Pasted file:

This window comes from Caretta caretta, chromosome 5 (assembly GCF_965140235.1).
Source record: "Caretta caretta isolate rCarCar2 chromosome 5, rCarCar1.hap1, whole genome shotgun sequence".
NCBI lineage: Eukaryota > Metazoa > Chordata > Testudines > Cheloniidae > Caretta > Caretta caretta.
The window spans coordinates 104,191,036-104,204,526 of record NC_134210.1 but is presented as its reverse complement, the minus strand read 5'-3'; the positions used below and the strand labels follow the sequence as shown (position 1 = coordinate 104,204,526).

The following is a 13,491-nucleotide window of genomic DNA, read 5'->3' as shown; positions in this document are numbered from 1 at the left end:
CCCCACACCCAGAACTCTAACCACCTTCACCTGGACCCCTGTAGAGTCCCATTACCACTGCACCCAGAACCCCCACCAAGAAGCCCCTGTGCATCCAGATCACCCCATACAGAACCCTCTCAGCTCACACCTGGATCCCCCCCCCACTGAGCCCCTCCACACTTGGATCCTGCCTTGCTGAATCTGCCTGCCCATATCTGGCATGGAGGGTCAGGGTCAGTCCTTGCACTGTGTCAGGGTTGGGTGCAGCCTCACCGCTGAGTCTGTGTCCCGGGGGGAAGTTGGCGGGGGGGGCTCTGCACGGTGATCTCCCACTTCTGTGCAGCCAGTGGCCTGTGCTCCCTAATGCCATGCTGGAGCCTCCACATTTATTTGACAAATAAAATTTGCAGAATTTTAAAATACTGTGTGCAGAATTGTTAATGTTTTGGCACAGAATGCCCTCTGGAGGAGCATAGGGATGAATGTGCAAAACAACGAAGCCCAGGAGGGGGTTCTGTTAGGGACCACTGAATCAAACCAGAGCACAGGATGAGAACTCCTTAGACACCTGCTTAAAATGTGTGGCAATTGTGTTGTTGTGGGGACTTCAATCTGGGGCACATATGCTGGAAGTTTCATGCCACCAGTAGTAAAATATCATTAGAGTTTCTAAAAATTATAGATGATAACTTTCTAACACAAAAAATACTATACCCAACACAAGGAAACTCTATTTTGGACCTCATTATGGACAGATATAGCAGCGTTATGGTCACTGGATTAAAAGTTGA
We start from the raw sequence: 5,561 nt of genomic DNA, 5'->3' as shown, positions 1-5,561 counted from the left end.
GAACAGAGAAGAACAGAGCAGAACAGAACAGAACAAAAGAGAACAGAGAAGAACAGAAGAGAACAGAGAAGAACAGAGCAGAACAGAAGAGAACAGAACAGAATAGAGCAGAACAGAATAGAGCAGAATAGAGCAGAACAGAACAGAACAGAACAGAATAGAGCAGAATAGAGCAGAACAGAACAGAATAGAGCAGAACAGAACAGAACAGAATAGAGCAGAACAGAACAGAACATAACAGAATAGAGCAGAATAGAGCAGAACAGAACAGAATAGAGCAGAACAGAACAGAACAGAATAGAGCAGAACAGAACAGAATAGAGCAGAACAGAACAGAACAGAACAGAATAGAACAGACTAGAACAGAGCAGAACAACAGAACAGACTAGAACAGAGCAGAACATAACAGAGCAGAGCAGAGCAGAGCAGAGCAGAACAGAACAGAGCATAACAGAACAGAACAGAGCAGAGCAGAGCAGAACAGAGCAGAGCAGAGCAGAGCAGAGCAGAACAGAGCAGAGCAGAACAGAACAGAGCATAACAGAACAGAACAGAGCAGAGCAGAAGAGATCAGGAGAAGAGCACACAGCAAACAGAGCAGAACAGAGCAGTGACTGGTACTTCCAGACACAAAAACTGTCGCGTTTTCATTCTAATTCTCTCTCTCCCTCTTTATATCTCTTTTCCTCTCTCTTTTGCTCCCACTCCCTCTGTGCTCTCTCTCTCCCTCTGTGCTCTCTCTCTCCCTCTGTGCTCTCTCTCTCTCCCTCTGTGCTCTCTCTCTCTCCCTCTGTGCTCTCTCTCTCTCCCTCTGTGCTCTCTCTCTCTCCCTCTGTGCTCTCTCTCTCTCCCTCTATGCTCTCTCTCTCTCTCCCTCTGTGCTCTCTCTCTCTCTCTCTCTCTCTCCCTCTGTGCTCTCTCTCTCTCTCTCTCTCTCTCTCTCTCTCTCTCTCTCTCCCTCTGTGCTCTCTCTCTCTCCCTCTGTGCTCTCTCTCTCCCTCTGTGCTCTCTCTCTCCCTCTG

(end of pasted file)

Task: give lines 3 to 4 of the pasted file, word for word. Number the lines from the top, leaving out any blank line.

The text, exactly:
NCBI lineage: Eukaryota > Metazoa > Chordata > Testudines > Cheloniidae > Caretta > Caretta caretta.
The window spans coordinates 104,191,036-104,204,526 of record NC_134210.1 but is presented as its reverse complement, the minus strand read 5'-3'; the positions used below and the strand labels follow the sequence as shown (position 1 = coordinate 104,204,526).